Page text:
Radar speed sign

Radar-controlled signs like this one that tell drivers their speed have proven effective in lowering the number of speeders. The Town of Parker is purchasing two permanent signs to place on Agency Road. This mobile sign is owned by the Parker Police Department.

The Town of Parker is taking a new approach to cut down speeding on Agency Road. At their June 5 meeting, the Town Council approved the purchase to two solar-powered stationary radar feedback signs to be posted on Agency Road. The signs will be made by AM Signal Inc. at a cost of $9,140.

Interim Public Works Director Steve Ziegler told the council there is a serious problem with speeding on Agency Road. There are seven intersections with pedestrian crossings between California Avenue and the town limits. Two of these, at Mohave and Navajo Avenues, have stop signs on Agency. He said there are many school-age children who cross the road every day.

Police Chief Clay Romo said the worst times for speeders are in the mornings from 7:30 to 8:30 a.m., lunchtime at noon, and in the evenings from 4:30 p.m. to 6 p.m.

Ziegler said the town had installed signs stating the speed limit is 25 mph, raised pavement markers, and “crosswalk ahead” signs, but there are still speeders on the road.

“In addition, drivers these days are becoming more distracted with increased cell phone use while driving,” Ziegler said in a memo to the council.

Ziegler said the Parker Police Department has placed their mobile radar sign on Agency Road, and that has helped reduce the speed of traffic.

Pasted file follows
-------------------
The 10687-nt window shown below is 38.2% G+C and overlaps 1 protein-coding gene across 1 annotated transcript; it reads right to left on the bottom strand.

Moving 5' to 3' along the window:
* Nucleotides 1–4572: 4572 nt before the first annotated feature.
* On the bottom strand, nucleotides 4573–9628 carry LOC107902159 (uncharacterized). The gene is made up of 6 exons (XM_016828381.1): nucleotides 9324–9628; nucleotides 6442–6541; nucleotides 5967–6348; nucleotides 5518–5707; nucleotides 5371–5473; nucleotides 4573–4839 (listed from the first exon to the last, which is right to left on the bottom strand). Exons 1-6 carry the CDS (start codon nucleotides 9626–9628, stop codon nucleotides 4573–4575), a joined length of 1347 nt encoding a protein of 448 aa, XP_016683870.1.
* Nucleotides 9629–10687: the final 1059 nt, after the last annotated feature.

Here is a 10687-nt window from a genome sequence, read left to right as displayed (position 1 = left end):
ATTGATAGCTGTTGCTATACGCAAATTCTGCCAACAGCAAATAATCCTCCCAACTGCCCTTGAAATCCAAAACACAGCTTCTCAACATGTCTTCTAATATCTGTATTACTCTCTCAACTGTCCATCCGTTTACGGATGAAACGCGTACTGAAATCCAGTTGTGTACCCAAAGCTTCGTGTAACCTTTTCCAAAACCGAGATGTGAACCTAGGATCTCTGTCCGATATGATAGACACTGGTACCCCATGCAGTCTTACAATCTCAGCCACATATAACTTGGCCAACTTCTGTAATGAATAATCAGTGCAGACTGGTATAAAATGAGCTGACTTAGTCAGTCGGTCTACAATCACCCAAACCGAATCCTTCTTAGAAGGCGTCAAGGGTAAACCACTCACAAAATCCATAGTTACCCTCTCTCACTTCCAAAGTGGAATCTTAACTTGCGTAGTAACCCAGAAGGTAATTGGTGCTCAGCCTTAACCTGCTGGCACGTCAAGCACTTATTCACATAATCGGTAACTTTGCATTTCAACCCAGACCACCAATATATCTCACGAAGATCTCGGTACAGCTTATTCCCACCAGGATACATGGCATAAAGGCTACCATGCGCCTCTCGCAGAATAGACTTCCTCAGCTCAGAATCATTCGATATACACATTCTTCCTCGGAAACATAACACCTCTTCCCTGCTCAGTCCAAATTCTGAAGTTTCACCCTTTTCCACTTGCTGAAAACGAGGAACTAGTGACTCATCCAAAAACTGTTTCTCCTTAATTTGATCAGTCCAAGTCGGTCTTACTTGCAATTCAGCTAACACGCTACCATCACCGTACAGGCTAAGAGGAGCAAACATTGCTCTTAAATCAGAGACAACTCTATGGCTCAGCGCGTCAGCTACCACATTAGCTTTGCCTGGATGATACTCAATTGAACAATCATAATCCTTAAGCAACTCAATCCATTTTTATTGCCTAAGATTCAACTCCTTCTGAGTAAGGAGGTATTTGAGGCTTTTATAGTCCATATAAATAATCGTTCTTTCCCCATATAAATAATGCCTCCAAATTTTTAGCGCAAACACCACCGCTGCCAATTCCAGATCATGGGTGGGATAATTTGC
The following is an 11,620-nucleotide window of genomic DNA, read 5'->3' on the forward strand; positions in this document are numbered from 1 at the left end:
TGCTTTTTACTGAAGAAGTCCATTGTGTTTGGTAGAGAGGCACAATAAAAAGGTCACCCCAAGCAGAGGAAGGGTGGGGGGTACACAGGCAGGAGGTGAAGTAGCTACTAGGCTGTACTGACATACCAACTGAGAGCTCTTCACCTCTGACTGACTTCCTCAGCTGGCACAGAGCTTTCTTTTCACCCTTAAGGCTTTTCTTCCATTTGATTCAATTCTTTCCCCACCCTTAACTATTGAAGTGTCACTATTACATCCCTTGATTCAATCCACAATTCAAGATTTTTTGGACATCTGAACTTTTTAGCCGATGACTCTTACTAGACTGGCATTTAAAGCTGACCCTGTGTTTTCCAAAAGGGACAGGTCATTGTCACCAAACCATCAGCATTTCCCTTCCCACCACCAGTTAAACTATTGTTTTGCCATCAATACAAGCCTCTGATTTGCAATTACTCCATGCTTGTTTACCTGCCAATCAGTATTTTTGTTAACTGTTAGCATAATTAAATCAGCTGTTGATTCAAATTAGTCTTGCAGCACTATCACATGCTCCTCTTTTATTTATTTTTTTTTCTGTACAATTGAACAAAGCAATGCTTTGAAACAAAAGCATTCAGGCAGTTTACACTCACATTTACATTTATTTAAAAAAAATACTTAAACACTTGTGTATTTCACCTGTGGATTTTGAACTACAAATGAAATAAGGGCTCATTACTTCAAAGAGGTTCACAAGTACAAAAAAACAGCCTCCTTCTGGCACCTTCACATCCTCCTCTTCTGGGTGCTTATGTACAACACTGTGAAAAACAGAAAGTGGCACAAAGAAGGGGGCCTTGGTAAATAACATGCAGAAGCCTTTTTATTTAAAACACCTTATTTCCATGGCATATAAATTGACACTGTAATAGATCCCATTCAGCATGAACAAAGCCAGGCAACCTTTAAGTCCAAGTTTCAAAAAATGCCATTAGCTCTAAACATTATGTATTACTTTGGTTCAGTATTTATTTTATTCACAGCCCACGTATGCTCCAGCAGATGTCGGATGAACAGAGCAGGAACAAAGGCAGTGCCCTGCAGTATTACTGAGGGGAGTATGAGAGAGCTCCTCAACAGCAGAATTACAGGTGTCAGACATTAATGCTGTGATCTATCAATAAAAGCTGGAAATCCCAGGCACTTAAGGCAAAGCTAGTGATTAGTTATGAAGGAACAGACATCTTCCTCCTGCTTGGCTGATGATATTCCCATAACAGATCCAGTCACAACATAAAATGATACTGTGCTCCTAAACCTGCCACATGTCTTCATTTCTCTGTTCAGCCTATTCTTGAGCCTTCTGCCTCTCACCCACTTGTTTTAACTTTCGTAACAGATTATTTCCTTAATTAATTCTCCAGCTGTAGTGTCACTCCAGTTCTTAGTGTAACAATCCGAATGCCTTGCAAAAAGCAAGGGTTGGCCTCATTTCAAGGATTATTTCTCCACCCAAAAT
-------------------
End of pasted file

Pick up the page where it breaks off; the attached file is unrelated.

The signs can be programmed to flash different patterns and colors, based on the speed detected, Ziegler said. He recommended one be placed eastbound at Palo Verde Avenue, and the other be placed westbound at Kofa Avenue.

Agency Road sees a lot of children as pedestrians because a number of facilities that cater to them are located on or near the road. These include the Parker Public Library, the Gingerbread House and Mish Mash Studio, Pop Harvey Park, and Players Ninth Street Youth Center. There are also two schools a few blocks away:  Wallace Elementary School and Blake Primary School.

The Pioneer got some reactions from local agencies that deal with children, some of whom have to cross Agency Road. Council Member Randy Hartless is also Executive Director of the Parker Area Alliance for Community Empowerment, which operates the Players Ninth Street Youth Center in Pop Harvey Park. He voted in favor of purchasing the radar signs.

“I think it’s awesome,” Hartless said. “It’s a good safety measure.”

Assistant Parker School Superintendent Brad Sale said the district will bus students from one side of town to their school so they will not have to cross Agency Road. As an example, a student who attends Blake Primary School and lives in one of the Tribal subdivisions on 16th Street will be bussed to school.

Sale said he supported the idea of the radar signs.

“I think it’s a good idea,” he said. “People need to slow it down, especially in the crosswalks.”

Buni Hooper is the owner of the Gingerbread House and Mish Mash Studio, which are located at the corner of Agency Road and Mohave Avenue. She said she was glad to hear the town is taking action to cut down on speeders on Agency Road.

“We fear for our lives every day as we help children cross the street,” she said in a prepared statement. “Very few cars come to a full stop, and cars (mostly with California plates) even blow through the four-way stop at Navajo and Agency and straight on through at Mohave.”

Hooper thanked the Parker and Colorado River Indian Tribes’ Police Departments for their assistance at the intersection.

“Mostly, we pray a lot as the kids cross,” she said.


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